“So many stories go untold. We have such a responsibility to share these stories, these people, with this generation. I am so grateful for the work done to restore these memories and tireless effort to prevent future genocide. I only hope my effort of partnership through education helps that cause.”

Summer Teachers Institute 2015

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Summer Teachers Institute Redux

Posted on August 22nd, 2016 by

Last week, the JMM held its 11th Annual Summer Teachers Institute (STI) in partnership with the Baltimore Jewish Council and the Maryland State Department of Education.  STI is a professional development opportunity for teachers in the area of Holocaust Education.  The goal of the program is to give educators the opportunity to meet with scholars and experts who are in the trenches of teaching best practices of Holocaust education.   The topic of the Holocaust is so vast, and over the years we have touched on topics of Persecution to Liberation, Rescue and Resistance and Propaganda.  This year’s topic was Art and Remembrance-and teachers learned how the Arts were such an integral part of how many survived through the dark period of WWII and the reign of the Nazis.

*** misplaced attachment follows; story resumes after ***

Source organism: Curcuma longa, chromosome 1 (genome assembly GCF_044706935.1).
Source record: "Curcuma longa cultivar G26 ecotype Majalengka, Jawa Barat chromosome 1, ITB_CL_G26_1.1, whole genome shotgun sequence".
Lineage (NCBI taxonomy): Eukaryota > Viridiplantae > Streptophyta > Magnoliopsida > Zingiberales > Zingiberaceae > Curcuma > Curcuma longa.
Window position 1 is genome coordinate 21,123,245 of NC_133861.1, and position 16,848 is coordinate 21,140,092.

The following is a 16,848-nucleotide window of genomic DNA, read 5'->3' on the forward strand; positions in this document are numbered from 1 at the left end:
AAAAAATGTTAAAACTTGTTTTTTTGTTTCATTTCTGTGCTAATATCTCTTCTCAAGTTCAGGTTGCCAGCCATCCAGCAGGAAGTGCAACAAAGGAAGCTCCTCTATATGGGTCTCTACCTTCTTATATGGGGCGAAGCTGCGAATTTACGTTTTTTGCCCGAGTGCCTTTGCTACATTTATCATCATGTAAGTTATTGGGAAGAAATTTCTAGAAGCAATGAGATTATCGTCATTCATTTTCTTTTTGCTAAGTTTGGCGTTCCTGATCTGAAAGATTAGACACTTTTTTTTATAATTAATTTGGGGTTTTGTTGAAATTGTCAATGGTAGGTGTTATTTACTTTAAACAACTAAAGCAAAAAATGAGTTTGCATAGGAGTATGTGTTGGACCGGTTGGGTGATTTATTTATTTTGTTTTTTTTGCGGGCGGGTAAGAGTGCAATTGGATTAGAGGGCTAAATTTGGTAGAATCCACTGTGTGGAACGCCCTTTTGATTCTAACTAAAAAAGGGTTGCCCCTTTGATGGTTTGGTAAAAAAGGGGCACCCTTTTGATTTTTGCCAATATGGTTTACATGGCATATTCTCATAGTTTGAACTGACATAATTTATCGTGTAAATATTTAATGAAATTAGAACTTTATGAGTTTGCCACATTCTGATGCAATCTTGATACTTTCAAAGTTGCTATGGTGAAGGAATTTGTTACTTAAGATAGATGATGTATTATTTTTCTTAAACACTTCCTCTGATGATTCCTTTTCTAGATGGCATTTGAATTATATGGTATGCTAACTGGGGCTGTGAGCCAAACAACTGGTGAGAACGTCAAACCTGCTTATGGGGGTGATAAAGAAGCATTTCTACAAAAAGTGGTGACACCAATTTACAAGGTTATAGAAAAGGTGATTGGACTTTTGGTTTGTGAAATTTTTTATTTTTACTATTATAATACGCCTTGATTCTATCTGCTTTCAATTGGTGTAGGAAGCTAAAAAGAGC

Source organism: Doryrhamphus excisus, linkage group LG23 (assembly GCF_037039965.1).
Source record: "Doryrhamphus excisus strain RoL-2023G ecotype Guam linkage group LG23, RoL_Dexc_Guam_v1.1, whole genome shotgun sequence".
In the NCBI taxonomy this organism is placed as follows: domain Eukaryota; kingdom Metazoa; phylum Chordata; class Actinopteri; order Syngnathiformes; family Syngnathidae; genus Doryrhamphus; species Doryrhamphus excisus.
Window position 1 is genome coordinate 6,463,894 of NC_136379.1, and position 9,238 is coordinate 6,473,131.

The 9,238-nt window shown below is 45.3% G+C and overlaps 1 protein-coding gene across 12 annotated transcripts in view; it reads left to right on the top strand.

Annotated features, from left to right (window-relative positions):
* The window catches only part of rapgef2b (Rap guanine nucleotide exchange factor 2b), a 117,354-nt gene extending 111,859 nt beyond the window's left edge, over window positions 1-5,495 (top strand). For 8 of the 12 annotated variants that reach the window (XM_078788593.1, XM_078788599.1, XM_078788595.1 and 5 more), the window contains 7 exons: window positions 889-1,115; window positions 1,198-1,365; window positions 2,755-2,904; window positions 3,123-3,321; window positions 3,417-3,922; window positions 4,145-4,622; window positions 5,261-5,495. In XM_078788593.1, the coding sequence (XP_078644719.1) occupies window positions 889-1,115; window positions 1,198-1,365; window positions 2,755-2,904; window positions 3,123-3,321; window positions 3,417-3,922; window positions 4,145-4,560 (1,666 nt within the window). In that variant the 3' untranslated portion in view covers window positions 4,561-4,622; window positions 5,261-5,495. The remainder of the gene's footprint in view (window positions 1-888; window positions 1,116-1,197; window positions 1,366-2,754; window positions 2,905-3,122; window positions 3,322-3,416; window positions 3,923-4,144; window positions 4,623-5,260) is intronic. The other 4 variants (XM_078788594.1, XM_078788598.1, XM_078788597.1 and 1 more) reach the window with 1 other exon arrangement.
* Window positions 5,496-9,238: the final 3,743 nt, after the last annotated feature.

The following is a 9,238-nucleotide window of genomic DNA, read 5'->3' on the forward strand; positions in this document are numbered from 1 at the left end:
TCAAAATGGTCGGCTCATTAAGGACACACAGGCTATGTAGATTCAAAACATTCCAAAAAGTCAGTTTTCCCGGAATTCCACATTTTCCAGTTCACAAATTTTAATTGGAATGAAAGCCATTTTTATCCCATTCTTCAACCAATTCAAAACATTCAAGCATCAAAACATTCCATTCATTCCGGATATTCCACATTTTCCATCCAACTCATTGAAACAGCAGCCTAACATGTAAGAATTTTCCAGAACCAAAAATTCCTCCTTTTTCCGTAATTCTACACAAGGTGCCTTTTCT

Summer Teachers Institute 2016

Summer Teachers Institute 2016

We had phenomenal presenters this year at STI.  Our last day of the seminar included a presentation by Bernice Steinhardt, Executive Director of Art and Remembrance, who spoke about the beautiful tapestries made by her mother Esther Nisenthal Krinitz.  We heard testimony from Mrs. Golda Kalib and we had master teachers in area schools share lessons on the Holocaust they use in their own classrooms.

My favorite presentation on Wednesday was from Gail Prensky and Sarah Baumgarten,  and The Jüdische Kulturbund Project.  From 1933-1941, the Jewish Kulturbund (Jüdischer Kulturbund), consisting of thousands of members at its peak, performed in 42 theatres across Germany. When the Kulturbund closed, some members emigrated or went into hiding; most were sent to the camps. This is a little-known story of the power of music, resiliency of the human spirit, and will to survive. The  Jüdische Kulturbund Project work with educators and music specialists to produce materials and engaging experiences for the classroom.

STI participants

STI participants

Gail and Sarah facilitated a very engaging session for teachers. The mood and scene that these educators set for teachers was tremendous.  For more than 30 minutes, the JMM sounded like a classroom of students, engaged and having fun exploring their environment.  The intention of the program was  to explore issues resulting from the choice artists make everyday living under oppression.  The goals of the program was to encourage discussion amongst the teachers about social and cultural history, theatre, and music- and encouraging educators to think of  how the story the Jüdische Kulturbund is relevant today.

Following the session, Gail shared the video that she took of the teachers having a terrific time engaged in learning.  Enjoy.

ileneA blog post by Education Director Ilene Dackman-Alon. To read more posts by Ilene click HERE.

Posted in jewish museum of maryland